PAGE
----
Silver State Strategies – Making Housing Affordable in Nevada

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by Tony S. Foresta

The Nevada Legislative Committee to Study Issues Regarding Affordable Housing held its third meeting of the 2017-2018 Interim on May 15, 2018. The Committee was established to discuss existing challenges and potential solutions related to affordable housing in Nevada. The Committee “…is required to conduct a study….and submit a report of the results of the study and recommend[ed] legislation to the 2019 Legislative Session.”

At the mid-May meeting, agencies and stakeholders throughout the state were invited to present their perspectives, research studies, and proposed strategies in an effort to build a comprehensive solution to meet the growing demand for affordable housing in the state.

Among the policy recommendations proposed during the meeting on Tuesday, May 15th were:

  • Open federal land to allow for the additional construction of homes, consequently increasing the available supply of housing options.
  • Reduce the fixed costs of housing production by allowing local communities greater flexibility to subsidize upfront building expenditures, which could encourage production.
  • Leverage the Low-Income Housing Tax Credit (LIHTC) to encourage private investment in affordable housing units.
  • Provide a significant increase in temporary housing solutions for temporary workers in northern Nevada, thereby reducing reliance on permanent housing.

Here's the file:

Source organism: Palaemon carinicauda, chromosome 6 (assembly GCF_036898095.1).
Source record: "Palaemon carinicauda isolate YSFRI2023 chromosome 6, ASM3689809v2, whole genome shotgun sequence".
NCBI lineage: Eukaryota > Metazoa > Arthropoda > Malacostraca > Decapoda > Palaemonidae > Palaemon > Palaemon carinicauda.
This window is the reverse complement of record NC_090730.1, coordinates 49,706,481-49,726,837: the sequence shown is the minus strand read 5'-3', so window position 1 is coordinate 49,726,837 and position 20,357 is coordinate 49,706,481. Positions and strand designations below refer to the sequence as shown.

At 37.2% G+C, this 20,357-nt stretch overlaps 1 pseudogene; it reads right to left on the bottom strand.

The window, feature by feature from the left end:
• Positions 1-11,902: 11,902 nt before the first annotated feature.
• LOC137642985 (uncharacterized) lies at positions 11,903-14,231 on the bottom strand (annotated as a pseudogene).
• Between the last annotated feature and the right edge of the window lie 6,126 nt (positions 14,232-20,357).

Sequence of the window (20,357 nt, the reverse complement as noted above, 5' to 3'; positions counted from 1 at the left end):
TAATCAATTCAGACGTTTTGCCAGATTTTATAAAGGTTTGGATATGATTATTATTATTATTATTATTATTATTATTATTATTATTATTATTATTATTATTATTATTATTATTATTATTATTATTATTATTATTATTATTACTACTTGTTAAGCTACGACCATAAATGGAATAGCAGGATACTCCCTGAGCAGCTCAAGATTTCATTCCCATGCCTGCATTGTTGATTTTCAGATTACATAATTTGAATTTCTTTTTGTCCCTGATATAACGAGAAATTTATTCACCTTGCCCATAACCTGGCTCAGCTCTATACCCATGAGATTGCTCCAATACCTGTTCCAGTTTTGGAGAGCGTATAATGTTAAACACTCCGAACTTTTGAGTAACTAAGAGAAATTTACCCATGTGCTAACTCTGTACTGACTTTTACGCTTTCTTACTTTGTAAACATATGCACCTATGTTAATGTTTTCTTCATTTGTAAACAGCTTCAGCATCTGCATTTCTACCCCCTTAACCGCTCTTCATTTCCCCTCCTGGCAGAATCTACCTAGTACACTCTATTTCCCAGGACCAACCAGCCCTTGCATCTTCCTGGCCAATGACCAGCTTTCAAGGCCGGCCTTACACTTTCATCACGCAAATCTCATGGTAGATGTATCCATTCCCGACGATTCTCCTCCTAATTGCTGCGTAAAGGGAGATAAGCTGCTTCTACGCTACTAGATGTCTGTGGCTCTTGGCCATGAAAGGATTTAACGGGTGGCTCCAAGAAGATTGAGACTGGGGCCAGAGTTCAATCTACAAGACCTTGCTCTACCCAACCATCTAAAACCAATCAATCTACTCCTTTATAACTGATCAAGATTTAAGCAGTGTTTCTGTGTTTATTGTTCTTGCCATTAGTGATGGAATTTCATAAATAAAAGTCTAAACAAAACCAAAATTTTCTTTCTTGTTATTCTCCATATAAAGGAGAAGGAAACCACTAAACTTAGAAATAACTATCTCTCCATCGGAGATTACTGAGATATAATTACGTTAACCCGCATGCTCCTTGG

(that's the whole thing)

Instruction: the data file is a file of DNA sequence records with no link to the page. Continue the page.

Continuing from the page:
• Enlist non-profit organizations and expand government programs to assist and provide low-income families with down payment options and advantageous mortgage rates.
  • Amend the Medicaid 1915(i) to make supportive housing more accessible for individuals with disabilities and mental health conditions.

These recommendations come at a time when Nevada faces significant challenges with respect to its supply of affordable housing. A 2018 report by the National Low Income Housing Commission (NLIHC) reveals that Nevada ranks last in the United States when it comes to providing affordable housing to households who earn at the “extremely low income” (ELI) level, which is at or below 30 percent of the area median income (AMI). The report found that there are only 15 affordable housing options for every 100 ELI households in Nevada, compared to the U.S. total of 35 homes per 100 households for the same household demographic, i.e., at or below ELI. Figure 1 below illustrates the bottom 5 performers in the United States with respect to this demographic.

Data Source: National Low-Income Housing Coalition


To see how Nevada compares to other Intermountain West states, consider Table 1 below. With the exception of New Mexico and Utah, which are ranked at 21st and 39th, respectively, all of the Intermountain West states place among the bottom 10 states in the United States and the District of Columbia when it comes to providing affordable housing to ELI households.

Data Source: National Low-Income Housing Coalition

As housing prices continue to rise in Nevada and access to homes for low-income individuals is reduced, the need for affordable housing becomes even more salient. To be sure, a pragmatic and comprehensive solution likely includes a combination of both supply-side strategies – increasing the availability of homes in the region – and demand-side strategies – increasing the affordability of existing homes in the region. Let’s consider and elaborate what these strategies might look like.

Supply-Side Policy Solutions